- Cryotherapy: Applying liquid nitrogen can freeze and kill KS cells. It is usually used to treat smaller lesions. Side effects may include swelling and blistering, and they may take several weeks to heal.
- Photodynamic therapy: This treatment involves injecting a light-sensitive substance lesions. A laser is then used to destroy cancer cells that have absorbed this substance.
- Low-dose radiation: Radiation therapy is usually used for larger and deeper skin lesions and on more sensitive skin areas like sex organs or feet.
- Gel: The vitamin A-related drug alitretinoin (Panretin) is applied to skin lesions three or four times a day. Side effects may include irritation and lightening of the skin.
- Cream: Imiquimod cream (Aldara and generics) is usually applied three times a week for 24 weeks. Side effects may include redness and itching.
- Injections: Vinblastine (Velban) or other drugs can be injected with a needle into lesion to reduce their size and improve their appearance. Side effects may include swelling, blistering and pain.
- Chemotherapy: Chemotherapy medications used to treat KS include liposomal doxorubicin (Doxil and generics), paclitaxel (Taxol), vincristine (Oncovin and generics) and vinorelbine (Navelbine). Doxorubicin is usually preferred due to fewer side effects, but paclitaxel is often used if the disease relapses. Combination treatment may be used, but side effects often increase when using more than one drug.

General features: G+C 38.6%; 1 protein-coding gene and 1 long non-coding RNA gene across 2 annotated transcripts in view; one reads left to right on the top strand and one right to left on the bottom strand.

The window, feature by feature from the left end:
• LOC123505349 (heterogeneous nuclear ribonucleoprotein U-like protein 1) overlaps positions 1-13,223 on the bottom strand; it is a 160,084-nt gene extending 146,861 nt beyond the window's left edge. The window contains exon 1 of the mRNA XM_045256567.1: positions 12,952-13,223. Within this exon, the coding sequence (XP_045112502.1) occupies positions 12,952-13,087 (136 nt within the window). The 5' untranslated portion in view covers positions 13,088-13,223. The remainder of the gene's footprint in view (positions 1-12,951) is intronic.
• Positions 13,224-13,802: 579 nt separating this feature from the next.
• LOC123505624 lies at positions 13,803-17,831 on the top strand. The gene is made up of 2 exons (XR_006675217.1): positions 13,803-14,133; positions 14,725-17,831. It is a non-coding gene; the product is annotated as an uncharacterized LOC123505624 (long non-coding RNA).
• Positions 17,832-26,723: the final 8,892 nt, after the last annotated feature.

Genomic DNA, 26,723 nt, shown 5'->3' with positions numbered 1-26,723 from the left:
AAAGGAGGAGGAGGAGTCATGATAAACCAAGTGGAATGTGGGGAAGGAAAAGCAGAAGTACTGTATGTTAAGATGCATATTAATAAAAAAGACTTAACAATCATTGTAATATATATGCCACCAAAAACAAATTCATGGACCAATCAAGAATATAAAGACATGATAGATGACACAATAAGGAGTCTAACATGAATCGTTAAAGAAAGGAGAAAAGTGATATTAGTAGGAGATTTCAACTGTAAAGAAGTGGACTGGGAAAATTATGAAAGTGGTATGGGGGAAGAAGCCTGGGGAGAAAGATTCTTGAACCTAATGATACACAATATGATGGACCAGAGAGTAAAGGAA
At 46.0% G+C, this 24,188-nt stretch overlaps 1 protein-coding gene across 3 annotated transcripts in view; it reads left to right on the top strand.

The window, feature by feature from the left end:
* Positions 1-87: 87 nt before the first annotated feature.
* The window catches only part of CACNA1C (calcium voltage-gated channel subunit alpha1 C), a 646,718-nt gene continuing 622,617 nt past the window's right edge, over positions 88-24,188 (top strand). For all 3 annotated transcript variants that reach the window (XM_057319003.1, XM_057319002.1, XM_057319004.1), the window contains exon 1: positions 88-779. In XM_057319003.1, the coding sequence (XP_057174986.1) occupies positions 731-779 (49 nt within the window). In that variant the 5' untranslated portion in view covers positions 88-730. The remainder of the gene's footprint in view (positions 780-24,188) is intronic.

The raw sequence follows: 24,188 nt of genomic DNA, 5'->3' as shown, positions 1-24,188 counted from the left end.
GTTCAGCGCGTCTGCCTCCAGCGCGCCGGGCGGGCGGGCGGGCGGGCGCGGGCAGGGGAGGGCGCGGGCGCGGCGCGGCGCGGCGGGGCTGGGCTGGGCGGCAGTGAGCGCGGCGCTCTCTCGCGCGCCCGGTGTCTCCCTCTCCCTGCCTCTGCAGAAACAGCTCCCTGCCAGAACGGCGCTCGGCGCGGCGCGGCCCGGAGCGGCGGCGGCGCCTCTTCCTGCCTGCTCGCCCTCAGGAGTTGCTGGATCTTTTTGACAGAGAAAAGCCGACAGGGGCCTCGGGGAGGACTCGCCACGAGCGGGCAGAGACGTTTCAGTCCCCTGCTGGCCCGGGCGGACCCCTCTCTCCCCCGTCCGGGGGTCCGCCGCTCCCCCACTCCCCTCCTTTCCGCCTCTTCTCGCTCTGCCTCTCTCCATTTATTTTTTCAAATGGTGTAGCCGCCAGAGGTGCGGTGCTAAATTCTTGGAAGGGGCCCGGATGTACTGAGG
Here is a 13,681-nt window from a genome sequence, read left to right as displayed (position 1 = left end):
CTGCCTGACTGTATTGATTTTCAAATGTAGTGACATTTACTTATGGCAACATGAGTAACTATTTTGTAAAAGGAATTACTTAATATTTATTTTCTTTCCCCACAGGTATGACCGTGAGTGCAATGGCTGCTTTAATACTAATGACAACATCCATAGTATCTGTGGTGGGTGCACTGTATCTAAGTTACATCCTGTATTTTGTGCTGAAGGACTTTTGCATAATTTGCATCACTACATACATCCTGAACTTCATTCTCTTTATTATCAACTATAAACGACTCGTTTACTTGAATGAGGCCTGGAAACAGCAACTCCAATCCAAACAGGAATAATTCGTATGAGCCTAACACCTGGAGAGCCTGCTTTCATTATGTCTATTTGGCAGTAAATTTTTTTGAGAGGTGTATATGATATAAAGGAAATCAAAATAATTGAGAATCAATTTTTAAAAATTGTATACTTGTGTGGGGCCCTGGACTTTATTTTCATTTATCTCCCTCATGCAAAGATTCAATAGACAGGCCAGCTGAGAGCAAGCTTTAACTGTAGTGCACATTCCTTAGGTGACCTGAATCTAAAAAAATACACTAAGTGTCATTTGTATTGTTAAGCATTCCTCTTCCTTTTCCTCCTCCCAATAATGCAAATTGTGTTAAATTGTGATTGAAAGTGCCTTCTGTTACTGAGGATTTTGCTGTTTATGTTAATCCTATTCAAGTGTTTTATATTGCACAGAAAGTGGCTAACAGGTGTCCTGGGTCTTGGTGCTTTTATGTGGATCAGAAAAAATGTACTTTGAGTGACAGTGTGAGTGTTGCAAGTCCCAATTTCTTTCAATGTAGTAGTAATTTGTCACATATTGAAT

- Targeted therapy: These medications, including targeted drugs known as kinase inhibitors may be used to stop blood vessel formation and block blood flow to lesions.
- Immune-modulating drugs: Pomalidomide (Pomalyst) helps the immune system fight cancer, as well as blocking blood vessel formation. It was approved for KS in May 2020, making it the first new treatment in over 20 years. A similar drug, lenalidomide (Revlimid), is being studied in clinical trials.
Are there any experimental treatments?
Over the past few years, researchers have learned a lot about KS, including how lesions form. Several promising new drugs are in clinical studies.
A type of immunotherapy using monoclonal antibodies known as checkpoint inhibitors has shown promise in controlling KS. One recent study found that among nine HIV-positive men who were treated with nivolumab (Opdivo) or pembrolizumab (Keytruda) for other types of cancer, five experienced partial KS remission, one had full remission and three had ongoing stable disease. Both drugs were well tolerated.
To learn more about studies of new therapies for treating or preventing KS, visit ClinicalTrials.gov. The site has information about all HIV-related clinical studies in the United States. Or, call toll-free at 1-800-HIV-0440 (1-800-448-0440) or email email@example.com.
Last Reviewed: May 19, 2020